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Migratin in Your Own Home

Erik Pauhrizi has been known as an artist working with various medium. His body of works spans from drawing, painting, embroideries, video, photography, installation. While Erika Ernawan’s works ranges from painting, performance, photography, and also installation. In my eyes, this couple is typical contemporary artists who explores varius medium, from the conventional to the new media.

For artist, exploring different medium is not always easy. Each medium has its own characteristics, and it doesn’t always suit the artist’s personality, and will also form relation with the work’s subject-matter in a distinctive way. The medium explorations itself requires deep “dialogue”. And when Pauhrizi and Erika became a couple, apart from their physical convergence, their vision on arts also intersects. Pauhrizi and Erika did not merely intersect their artistic career after they became a couple, more than that, they concocted their artistic explorations, visions and perspectives on art, also on other subject matters, through a series of deep and intensive dialogues.

I observed how Pauhrizi and Erika influnces each other. Not only did they decide to create a collaborative artwork—a work initiated by their encounter, not their individual work—, moreover, they negotiate their personalities, tendencies and personal views in several differrent matters. Although both tend to explore various medium, when closely observed, Erika has a sort of “loyalty” to the discipline of painting. It is not about her keeping faith to the convention, but about her consistence in processing the painterly aspect of the work. Painterly is the quality of paint process, a distinct characteristic of painting. Erika is actually could be said as being disloyal to the convention, because instead of being comfortable in processing a canvas surface, she applies the painterly quality on a mirror surface or even metal, a “hard” surface and very contrast to the paint. The application of paint on such a “hard” surface creates a surprising impact. While paint on canvas looks at ease—the result of dialogue that has been established for centuries—paint on mirror or metal surface is the result of a new dialogue and it may not always be smooth.

Erika’s subject matters seem to be mostlu influenced by exploration on the formal aspects of the artworks, while Pauhrizi’s tends to be more figurative and thematic. Pauhrizi has a specific interest to post-colonial issues. His experience in studying experimental film/video in Germany, coincided with the era when Europe saw the arrivales of refugees escaping from war zones, such as Syria. The contrast between the historical-formal-caucasian European urban planning and the arrival of the organic-incidental-non-caucasian refugees unfolded before Pauhrizi’s eyes. This sight, in addition to his own experiences, with the Asian physique (which was not seldom received discriminative treatment in the white country), drove him to a series of journey of “tracing back the history”. He invited a number of his acquaintances to trail a cross-continent, cross-nation journey. A journey that was often bitter and life threatening. He recorded these experiences through a number of photographs, videos, and also performances.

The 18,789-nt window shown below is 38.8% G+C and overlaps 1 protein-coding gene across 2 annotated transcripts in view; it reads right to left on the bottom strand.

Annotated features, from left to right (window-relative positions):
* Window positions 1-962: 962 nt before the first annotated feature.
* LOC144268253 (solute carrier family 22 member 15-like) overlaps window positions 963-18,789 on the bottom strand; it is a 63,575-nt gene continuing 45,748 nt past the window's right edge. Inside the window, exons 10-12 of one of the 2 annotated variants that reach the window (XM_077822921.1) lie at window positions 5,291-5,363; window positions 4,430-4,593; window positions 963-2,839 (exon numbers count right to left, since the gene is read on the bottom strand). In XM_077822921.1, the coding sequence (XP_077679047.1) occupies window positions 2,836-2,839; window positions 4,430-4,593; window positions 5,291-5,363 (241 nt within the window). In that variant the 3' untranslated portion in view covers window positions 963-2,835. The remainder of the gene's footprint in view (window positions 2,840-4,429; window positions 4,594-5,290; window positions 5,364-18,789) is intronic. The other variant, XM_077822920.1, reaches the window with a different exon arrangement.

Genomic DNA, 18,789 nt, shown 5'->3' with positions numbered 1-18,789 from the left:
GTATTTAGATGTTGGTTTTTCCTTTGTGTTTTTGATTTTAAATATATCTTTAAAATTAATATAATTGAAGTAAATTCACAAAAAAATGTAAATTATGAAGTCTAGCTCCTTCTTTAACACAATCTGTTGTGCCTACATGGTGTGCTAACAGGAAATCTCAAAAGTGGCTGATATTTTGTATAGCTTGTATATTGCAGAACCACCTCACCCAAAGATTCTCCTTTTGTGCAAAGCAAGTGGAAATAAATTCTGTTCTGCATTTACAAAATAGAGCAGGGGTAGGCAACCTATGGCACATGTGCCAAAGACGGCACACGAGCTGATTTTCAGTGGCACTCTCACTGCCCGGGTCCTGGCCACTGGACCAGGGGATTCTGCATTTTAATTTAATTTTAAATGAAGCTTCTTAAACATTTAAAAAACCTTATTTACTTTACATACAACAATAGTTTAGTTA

Pauhrizi and Erika had experienced time together in Europe. Far in foreign lands, the urgency to recognize a foreign space, had brought them to several artworks with a strong sense of displace.

What truly makes one being in their place? Furthermore, how can an artist have a “home” in the span of their artistic career?

This exhibition of Pauhrizi and Erika weaves and reconciles the “dialogue” between the two as individuals, as a couple, also intertwines with the “small narrative” in the form of several perspectives of art, and then the perspective on the “big narrative” regarding the humanitarian issues. Pauhrizi and Erika as human beings, as a couple, as parents, living in a big world that is complicated and filled with stories. They then returned to their artistic explorations, drawing the “outside world” experience into the intimate and experimental personal space. Some of the results of this intimate and experimental “dialogue” are what you are seeing in this exhibition “Migrating in Your Own Home”.


Heru Hikayat

Exhibition Curator


Erik Pauhrizi & Erika Ernawan Exhibition


Can's Gallery


4 November 2017

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